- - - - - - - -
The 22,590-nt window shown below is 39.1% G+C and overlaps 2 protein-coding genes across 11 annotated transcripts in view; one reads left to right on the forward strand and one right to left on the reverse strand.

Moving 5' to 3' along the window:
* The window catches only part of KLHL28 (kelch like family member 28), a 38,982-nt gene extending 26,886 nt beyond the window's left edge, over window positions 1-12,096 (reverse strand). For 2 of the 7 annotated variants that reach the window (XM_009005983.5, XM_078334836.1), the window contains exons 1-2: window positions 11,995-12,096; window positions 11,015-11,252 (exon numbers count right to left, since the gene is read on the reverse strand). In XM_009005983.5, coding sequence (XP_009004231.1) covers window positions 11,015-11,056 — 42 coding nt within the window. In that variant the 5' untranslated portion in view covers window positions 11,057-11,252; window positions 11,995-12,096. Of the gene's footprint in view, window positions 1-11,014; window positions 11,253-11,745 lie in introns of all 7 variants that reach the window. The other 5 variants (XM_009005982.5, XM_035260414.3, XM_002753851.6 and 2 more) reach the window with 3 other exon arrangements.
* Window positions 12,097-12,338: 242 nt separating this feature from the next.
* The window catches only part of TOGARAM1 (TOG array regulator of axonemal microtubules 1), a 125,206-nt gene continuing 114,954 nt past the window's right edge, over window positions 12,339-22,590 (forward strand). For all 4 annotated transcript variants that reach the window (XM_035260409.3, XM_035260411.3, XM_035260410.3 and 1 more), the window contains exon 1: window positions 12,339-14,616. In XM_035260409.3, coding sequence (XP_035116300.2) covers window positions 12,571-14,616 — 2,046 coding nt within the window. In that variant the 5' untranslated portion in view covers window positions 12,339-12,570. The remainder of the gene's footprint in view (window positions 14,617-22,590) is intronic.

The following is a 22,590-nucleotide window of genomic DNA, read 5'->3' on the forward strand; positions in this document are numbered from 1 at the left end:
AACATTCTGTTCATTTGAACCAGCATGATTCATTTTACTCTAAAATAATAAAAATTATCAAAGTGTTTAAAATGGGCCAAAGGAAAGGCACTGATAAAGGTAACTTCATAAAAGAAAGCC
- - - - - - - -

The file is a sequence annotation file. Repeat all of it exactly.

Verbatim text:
The 22,590-nt window shown below is 39.1% G+C and overlaps 2 protein-coding genes across 11 annotated transcripts in view; one reads left to right on the forward strand and one right to left on the reverse strand.

Moving 5' to 3' along the window:
* The window catches only part of KLHL28 (kelch like family member 28), a 38,982-nt gene extending 26,886 nt beyond the window's left edge, over window positions 1-12,096 (reverse strand). For 2 of the 7 annotated variants that reach the window (XM_009005983.5, XM_078334836.1), the window contains exons 1-2: window positions 11,995-12,096; window positions 11,015-11,252 (exon numbers count right to left, since the gene is read on the reverse strand). In XM_009005983.5, coding sequence (XP_009004231.1) covers window positions 11,015-11,056 — 42 coding nt within the window. In that variant the 5' untranslated portion in view covers window positions 11,057-11,252; window positions 11,995-12,096. Of the gene's footprint in view, window positions 1-11,014; window positions 11,253-11,745 lie in introns of all 7 variants that reach the window. The other 5 variants (XM_009005982.5, XM_035260414.3, XM_002753851.6 and 2 more) reach the window with 3 other exon arrangements.
* Window positions 12,097-12,338: 242 nt separating this feature from the next.
* The window catches only part of TOGARAM1 (TOG array regulator of axonemal microtubules 1), a 125,206-nt gene continuing 114,954 nt past the window's right edge, over window positions 12,339-22,590 (forward strand). For all 4 annotated transcript variants that reach the window (XM_035260409.3, XM_035260411.3, XM_035260410.3 and 1 more), the window contains exon 1: window positions 12,339-14,616. In XM_035260409.3, coding sequence (XP_035116300.2) covers window positions 12,571-14,616 — 2,046 coding nt within the window. In that variant the 5' untranslated portion in view covers window positions 12,339-12,570. The remainder of the gene's footprint in view (window positions 14,617-22,590) is intronic.

The following is a 22,590-nucleotide window of genomic DNA, read 5'->3' on the forward strand; positions in this document are numbered from 1 at the left end:
AACATTCTGTTCATTTGAACCAGCATGATTCATTTTACTCTAAAATAATAAAAATTATCAAAGTGTTTAAAATGGGCCAAAGGAAAGGCACTGATAAAGGTAACTTCATAAAAGAAAGCC